In an attempt to learn more about the origins of the sun, a group of scientists compared recent data obtained with the Stratospheric Observatory for Infrared Astronomy (SOFIA) and data gathered in 2004 with Spitzer Space Telescope. Doing so, scientists were able to see how this star has been consuming matter in the Stars ‘interior at higher rates than on its margins.

FU Orionis

This star is a variable star at a distance of 1,500 light years from earth in the direction of the constellation Orion. In the third decade of the past century, it increased in apparent magnitude, from 16.5 to 9.6, and its magnitude has remained close to 9.

This star is a pre-main sequence star, showing a great variation in spectral type and magnitude.

In 1936 Fu Orionis began swallowing mass from its surrounding disk of gas and dust, becoming one hundred times brighter and raising the temperature of its surrounding disk more than 12, 0000 F° (7,000 K), during the first three months after ignition. In the present, this star continues consuming gas; however, at a slower rate.

Seeing in the infrared

Scientists analysed image data obtained with SOFIA and compared it with Spitzer´s observations -- both of these telescopes observe the universe in infrared, therefore they´re capable of detecting heat. Analyzing the data, it was concluded that the star has continued swallowing mass to this date, which could account of 18 times the mass of Jupiter.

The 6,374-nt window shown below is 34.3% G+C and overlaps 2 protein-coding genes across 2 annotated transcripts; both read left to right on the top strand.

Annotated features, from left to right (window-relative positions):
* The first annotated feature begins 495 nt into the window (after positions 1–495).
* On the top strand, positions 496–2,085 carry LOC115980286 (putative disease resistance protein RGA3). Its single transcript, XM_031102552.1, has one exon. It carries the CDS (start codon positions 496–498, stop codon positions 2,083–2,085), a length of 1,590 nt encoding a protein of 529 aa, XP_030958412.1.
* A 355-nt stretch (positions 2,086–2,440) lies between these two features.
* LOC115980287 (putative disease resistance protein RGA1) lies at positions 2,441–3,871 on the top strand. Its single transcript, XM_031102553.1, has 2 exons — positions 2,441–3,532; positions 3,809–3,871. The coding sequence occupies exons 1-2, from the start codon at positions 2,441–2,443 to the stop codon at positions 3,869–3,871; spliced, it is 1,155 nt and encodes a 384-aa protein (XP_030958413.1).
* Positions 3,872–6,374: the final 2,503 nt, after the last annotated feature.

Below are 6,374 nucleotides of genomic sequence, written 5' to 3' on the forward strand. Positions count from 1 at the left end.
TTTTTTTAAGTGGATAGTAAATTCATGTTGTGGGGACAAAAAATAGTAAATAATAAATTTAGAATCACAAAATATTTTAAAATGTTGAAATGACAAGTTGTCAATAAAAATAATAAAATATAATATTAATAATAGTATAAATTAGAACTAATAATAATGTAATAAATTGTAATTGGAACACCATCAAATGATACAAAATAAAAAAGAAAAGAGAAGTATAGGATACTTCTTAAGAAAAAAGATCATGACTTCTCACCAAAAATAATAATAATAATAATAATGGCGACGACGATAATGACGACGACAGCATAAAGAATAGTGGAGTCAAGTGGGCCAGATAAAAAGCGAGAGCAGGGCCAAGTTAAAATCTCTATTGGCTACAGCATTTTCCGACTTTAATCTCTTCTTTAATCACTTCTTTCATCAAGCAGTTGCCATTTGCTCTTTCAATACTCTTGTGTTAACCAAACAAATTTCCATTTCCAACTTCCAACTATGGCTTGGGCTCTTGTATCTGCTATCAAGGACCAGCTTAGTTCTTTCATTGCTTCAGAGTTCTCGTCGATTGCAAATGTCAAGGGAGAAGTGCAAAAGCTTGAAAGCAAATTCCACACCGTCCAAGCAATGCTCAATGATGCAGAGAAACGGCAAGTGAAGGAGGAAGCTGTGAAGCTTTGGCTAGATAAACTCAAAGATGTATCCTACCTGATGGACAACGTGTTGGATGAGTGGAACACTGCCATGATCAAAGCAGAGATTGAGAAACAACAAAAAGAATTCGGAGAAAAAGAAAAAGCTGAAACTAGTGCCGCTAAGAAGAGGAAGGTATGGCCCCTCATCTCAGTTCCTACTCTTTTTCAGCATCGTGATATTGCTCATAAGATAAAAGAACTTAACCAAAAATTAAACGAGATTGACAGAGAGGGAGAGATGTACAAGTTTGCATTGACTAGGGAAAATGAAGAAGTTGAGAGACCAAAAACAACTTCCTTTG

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It was discovered that the amount of energy in the visible and infrared spectrums has diminished by 13% since the observations made by Spitzer in 2004, with the hottest material being depleted more than the colder one. This leads scientists to think that the star has been depleting the innermost region of the disk, while the outer region has remained intact.

How can this star help explain the formation of planets?

 It´s believed that if the sun, in its protostar stage, had gone through a similar brightening event such as FU Orionis did, its innermost disk would have changed in chemical composition, whereas, the outer disk would have remained intact, and this could have influenced the formation of the planets around the disk.


FU Orionis may provide new insights into the formation of the early solar system, as the sun may have experienced a similar exploding event, which would have affected the formation of protoplanets. This could explain the differences in composition between earth and Mars.